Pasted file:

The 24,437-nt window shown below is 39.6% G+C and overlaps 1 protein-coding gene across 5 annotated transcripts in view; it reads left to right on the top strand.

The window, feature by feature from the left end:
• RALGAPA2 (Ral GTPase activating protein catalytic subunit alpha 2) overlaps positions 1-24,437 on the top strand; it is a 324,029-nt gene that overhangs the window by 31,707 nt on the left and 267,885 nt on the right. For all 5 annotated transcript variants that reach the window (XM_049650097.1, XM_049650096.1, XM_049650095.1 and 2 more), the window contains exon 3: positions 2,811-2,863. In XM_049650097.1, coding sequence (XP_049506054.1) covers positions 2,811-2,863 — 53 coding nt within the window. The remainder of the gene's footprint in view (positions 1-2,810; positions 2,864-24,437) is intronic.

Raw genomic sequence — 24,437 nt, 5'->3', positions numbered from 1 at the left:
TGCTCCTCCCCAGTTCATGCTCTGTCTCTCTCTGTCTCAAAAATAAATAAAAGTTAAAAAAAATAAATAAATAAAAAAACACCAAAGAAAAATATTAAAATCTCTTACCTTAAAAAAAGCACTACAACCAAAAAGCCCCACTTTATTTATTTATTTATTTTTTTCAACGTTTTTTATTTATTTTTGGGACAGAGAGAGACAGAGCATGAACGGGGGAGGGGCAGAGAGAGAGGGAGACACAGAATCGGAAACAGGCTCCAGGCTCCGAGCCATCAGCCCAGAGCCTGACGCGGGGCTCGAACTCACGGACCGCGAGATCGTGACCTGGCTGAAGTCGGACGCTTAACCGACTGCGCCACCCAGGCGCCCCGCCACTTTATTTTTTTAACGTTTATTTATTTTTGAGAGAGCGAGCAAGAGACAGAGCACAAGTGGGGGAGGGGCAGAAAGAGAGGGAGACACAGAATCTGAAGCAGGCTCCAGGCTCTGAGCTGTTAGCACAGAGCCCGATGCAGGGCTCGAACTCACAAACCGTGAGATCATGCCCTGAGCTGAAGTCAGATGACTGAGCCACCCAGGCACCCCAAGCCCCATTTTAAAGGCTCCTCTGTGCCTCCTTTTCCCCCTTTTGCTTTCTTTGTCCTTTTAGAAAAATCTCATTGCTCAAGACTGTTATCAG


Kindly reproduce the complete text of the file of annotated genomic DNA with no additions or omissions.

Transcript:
The 24,437-nt window shown below is 39.6% G+C and overlaps 1 protein-coding gene across 5 annotated transcripts in view; it reads left to right on the top strand.

The window, feature by feature from the left end:
• RALGAPA2 (Ral GTPase activating protein catalytic subunit alpha 2) overlaps positions 1-24,437 on the top strand; it is a 324,029-nt gene that overhangs the window by 31,707 nt on the left and 267,885 nt on the right. For all 5 annotated transcript variants that reach the window (XM_049650097.1, XM_049650096.1, XM_049650095.1 and 2 more), the window contains exon 3: positions 2,811-2,863. In XM_049650097.1, coding sequence (XP_049506054.1) covers positions 2,811-2,863 — 53 coding nt within the window. The remainder of the gene's footprint in view (positions 1-2,810; positions 2,864-24,437) is intronic.

Raw genomic sequence — 24,437 nt, 5'->3', positions numbered from 1 at the left:
TGCTCCTCCCCAGTTCATGCTCTGTCTCTCTCTGTCTCAAAAATAAATAAAAGTTAAAAAAAATAAATAAATAAAAAAACACCAAAGAAAAATATTAAAATCTCTTACCTTAAAAAAAGCACTACAACCAAAAAGCCCCACTTTATTTATTTATTTATTTTTTTCAACGTTTTTTATTTATTTTTGGGACAGAGAGAGACAGAGCATGAACGGGGGAGGGGCAGAGAGAGAGGGAGACACAGAATCGGAAACAGGCTCCAGGCTCCGAGCCATCAGCCCAGAGCCTGACGCGGGGCTCGAACTCACGGACCGCGAGATCGTGACCTGGCTGAAGTCGGACGCTTAACCGACTGCGCCACCCAGGCGCCCCGCCACTTTATTTTTTTAACGTTTATTTATTTTTGAGAGAGCGAGCAAGAGACAGAGCACAAGTGGGGGAGGGGCAGAAAGAGAGGGAGACACAGAATCTGAAGCAGGCTCCAGGCTCTGAGCTGTTAGCACAGAGCCCGATGCAGGGCTCGAACTCACAAACCGTGAGATCATGCCCTGAGCTGAAGTCAGATGACTGAGCCACCCAGGCACCCCAAGCCCCATTTTAAAGGCTCCTCTGTGCCTCCTTTTCCCCCTTTTGCTTTCTTTGTCCTTTTAGAAAAATCTCATTGCTCAAGACTGTTATCAG